Chappelle left Stanford when he was offered a position at the Research Institute for Advanced Studies in Maryland, where he studied ways to ensure breathable air for astronauts. In 1963, Chappelle began work at Hazleton Laboratories in Virginia, which held contracts with NASA. There, he studied ways to detect extraterrestrial life on planets like Mars. It was here that Chappelle invented a revolutionary scientific test known as the ATP fluorescent assay, which detects living cells by making them glow. 

Chappelle's test employs the same two chemicals used by fireflies to produce light, luciferin and luciferase. When these chemicals are combined with the compound adenosine triphosphate (ATP), which is found in all living cells, they produce light. His test would go on to have widespread applications in agriculture and medicine. Chappelle was awarded NASA's Exceptional Scientific Achievement Medal in 1994. He died in 2019 at the age of 93.

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Christine Darden, born in 1942 in North Carolina, was a skilled mathematician, data analyst and aeronautical engineer. After working at NASA for over 40 years, she became one of the world's experts on sonic boom prediction, sonic boom minimization and supersonic wing design, according to NASA. She earned a Bachelor's degree in mathematics and a teaching certificate, before working as a teacher in Portsmouth, Virginia and at a Virginia State College.

In 1967, Darden, whose life was also chronicled in the book "Hidden Figures," became a "human computer" for NASA's Langley Research Center (Darden was not depicted in the "Hidden Figures" movie.) After 8 years, she approached her supervisor and asked why men with the same level of education as she had were hired as engineers while she wasn't, according to NASA. Shortly after, she was transferred to the engineering section, where her first assignment was to write a computer program for sonic boom, according to NASA.

She spent the next 25 years working on sonic boom minimization. In 1983, she earned a doctorate degree in mechanical engineering at George Washington University and in 1989 she became the technical leader of NASA's Sonic Boom Group of the Vehicle Integration Branch of the High Speed Research Program. In 1999, she became the director of the Program Management Office of the Aerospace Performing Center. Throughout her career, she also served as a technical consultant on government and private projects and authored more than 50 papers in high-lift wing design.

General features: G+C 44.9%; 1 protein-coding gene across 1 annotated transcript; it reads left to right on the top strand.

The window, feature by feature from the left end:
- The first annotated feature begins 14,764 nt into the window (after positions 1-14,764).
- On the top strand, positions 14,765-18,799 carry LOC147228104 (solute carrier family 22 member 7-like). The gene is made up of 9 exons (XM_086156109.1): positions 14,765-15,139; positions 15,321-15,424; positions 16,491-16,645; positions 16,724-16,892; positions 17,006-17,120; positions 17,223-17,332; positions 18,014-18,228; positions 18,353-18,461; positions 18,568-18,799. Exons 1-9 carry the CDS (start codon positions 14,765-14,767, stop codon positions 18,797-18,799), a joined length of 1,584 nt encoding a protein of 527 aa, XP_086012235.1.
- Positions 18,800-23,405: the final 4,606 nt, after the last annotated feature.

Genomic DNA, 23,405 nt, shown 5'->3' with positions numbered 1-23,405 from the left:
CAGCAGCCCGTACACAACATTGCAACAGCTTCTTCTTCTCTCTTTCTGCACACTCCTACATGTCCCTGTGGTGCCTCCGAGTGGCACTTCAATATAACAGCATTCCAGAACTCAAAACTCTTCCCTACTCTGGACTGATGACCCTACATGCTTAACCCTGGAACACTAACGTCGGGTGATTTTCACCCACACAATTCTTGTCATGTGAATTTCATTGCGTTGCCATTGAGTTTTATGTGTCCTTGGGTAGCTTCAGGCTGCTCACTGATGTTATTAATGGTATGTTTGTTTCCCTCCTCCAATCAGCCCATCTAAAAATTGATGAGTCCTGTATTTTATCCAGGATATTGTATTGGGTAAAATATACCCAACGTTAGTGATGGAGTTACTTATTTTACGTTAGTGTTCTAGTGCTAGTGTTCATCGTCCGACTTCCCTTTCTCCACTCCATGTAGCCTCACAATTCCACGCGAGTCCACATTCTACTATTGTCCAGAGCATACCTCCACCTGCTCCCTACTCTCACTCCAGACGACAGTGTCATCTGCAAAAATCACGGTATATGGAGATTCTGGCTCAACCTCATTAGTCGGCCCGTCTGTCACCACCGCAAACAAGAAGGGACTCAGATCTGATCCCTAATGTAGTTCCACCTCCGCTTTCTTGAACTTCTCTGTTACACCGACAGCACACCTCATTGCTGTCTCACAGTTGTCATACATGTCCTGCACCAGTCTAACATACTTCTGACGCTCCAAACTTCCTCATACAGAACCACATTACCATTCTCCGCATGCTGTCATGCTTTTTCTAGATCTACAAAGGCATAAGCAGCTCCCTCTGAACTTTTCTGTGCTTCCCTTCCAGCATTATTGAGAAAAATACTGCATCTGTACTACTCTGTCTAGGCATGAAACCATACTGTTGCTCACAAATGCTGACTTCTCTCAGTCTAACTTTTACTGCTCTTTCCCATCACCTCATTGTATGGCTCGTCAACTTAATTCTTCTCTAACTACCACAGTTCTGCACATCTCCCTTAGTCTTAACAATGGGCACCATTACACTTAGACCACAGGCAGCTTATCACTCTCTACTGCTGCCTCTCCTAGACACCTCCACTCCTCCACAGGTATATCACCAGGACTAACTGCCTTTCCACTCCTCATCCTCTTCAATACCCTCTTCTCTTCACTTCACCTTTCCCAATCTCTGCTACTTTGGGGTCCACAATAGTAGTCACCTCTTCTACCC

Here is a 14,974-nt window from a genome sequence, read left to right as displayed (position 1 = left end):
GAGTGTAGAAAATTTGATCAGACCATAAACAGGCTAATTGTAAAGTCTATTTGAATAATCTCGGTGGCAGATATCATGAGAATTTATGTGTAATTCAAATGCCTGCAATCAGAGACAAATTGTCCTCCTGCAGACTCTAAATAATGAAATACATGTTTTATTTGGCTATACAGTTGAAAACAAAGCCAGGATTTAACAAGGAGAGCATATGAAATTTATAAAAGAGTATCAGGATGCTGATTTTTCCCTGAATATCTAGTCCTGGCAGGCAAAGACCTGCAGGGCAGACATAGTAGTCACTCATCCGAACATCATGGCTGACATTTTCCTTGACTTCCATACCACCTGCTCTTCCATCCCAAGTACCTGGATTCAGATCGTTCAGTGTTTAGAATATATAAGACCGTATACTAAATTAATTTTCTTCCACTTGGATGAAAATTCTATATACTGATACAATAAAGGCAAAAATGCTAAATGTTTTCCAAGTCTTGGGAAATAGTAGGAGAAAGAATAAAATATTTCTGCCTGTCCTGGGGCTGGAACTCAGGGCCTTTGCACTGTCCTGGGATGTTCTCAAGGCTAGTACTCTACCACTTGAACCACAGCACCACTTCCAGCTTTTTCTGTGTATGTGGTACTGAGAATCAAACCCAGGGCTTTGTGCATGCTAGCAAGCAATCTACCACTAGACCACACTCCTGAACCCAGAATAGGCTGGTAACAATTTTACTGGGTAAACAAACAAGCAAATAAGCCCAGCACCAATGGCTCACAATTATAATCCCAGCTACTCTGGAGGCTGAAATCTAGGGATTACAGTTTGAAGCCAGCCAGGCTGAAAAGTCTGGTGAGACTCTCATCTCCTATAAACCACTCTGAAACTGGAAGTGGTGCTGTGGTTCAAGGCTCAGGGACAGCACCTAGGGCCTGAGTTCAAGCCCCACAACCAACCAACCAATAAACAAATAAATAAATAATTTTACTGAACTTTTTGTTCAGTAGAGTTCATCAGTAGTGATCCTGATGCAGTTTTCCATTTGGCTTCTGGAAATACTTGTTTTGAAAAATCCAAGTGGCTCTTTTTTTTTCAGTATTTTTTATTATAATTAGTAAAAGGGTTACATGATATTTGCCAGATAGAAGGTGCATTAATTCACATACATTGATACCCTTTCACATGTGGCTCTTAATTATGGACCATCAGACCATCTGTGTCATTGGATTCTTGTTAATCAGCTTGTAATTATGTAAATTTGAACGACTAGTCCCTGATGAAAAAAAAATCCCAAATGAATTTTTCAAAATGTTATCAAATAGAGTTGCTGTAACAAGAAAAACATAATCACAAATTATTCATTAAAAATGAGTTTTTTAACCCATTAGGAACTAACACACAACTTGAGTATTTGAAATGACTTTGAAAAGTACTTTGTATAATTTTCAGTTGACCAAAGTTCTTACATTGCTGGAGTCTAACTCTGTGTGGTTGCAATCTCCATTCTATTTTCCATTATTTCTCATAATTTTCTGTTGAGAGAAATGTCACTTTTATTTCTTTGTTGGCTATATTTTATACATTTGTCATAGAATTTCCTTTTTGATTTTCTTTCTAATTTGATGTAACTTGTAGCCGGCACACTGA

Now, she encourages people, including her children, her grandchildren and her great grandchildren to always be curious. "I was able to stand on the shoulders of those women who came before me, and women who came after me were able to stand on mine," Darden said, according to NASA.

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Louis R. Purnell, Jr., a fighter pilot and speech therapist, became the first Black curator to work at the Smithsonian Institution in Washington, D.C.

While studying for his undergraduate degree at Lincoln University in Pennsylvania, Purnell earned a private pilot license. Purnell then became a Tuskegee Airmen, according to the Smithsonian. In 1943, Purnell joined the all-Black 99th Fighter Squadron, climbed to the rank of captain and completed two tours of duty in North Africa and southern Italy during World War II, according to the Los Angeles Times. After the war, Purnell graduated from Howard University and became a speech therapist, according to the Chicago Tribune. In 1961, he dove into the world of science at the Smithsonian, working in the Museum of Natural History's paleobiology and oceanography divisions. He worked with specimens and took part in collection trips. Even without a background in biology, he published a catalogue of invertebrate fossil specimen, according to the Smithsonian. He studied geology at The George Washington University and became an ace at identifying nautiloids, a large group of cephalopods.

However, discrimination meant he was passed over for promotions, so Purnell transferred to the National Air and Space Museum. There too, he faced racism in the Aeronautics Department, so he took a position in the Astronautics Department. The timing was perfect; he started in 1968, just in time for the 1969 moon landing. 

Purnell directed the removal of Apollo 4 and the placement of the Apollo 11 Command Module, and crafted other exhibits, including one on spacecraft and spacesuits. He died of cancer in 2001. 



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Please take this month to learn more about these contributors and to learn more about the significance of Black culture and history, we encourage you to explore the resources below.